91.7 Ann Arbor/Detroit 104.1 Grand Rapids 91.3 Port Huron 89.7 Lansing 91.1 Flint
Play Live Radio
Next Up:
0:00 0:00
Available On Air Stations

TWTS: Something happened and "heels over head" went "head over heels"

If you're head over heels about someone, it's clear that you've stumbled into a metaphorical somersault of love.

Wouldn't "heels over head" make more sense though?

Generally speaking, our heads are over our heels most of the time, even when we're not in a state of unconstrained infatuation.

There actually was a time when "heels over head" was the norm. It first appears around 1400 and was turned around into "head over heels" sometime around the 1700s.

It's not entirely clear why this change occurred. In his blog World Wide Words, Michael Quinion says it may have been due to a series of mistakes by authors "who didn't stop to think about the conventional phrase they were writing."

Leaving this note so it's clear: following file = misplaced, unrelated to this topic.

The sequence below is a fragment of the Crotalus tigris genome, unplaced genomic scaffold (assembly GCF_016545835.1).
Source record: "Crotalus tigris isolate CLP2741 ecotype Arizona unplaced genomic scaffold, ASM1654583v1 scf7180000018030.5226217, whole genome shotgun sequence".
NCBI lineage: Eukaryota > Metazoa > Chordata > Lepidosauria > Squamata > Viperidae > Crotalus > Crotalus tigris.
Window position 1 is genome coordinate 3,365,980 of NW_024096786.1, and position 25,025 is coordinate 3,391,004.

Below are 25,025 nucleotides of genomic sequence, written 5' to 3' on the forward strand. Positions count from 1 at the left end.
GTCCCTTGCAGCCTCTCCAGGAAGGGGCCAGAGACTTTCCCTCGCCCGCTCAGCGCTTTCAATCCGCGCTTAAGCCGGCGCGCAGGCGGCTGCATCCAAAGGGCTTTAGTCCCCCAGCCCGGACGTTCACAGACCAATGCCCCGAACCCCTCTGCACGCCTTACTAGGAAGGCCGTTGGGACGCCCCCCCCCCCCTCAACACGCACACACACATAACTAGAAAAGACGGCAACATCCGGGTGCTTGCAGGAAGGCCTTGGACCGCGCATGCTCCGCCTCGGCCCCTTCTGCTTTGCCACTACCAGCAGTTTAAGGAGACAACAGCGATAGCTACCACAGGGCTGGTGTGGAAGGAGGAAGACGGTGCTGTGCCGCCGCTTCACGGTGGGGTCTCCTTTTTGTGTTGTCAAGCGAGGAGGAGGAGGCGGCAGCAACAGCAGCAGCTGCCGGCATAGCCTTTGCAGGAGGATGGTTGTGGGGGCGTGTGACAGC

The two versions of the expression seem to have co-existed for a little while. Quinion cites Davy Crockett's use of "head over heels" in 1834 but points out that L. Frank Baum consistently used "heels over head" in his Oz series as late as the early 20th century. 

Although "head over heels" is the version we tend to use today, we quite like the sound of "heels over head." There's just something about it that sounds more poetic and evocative. Which version of the expression do you prefer?

Anne Curzan is the Geneva Smitherman Collegiate Professor of English and an Arthur F. Thurnau Professor at the University of Michigan. She also holds faculty appointments in the Department of Linguistics and the School of Education.
Rebecca Kruth is the host of All Things Considered at Michigan Public. She also co-hosts Michigan Public's weekly language podcast That’s What They Say with English professor Anne Curzan.
Related Content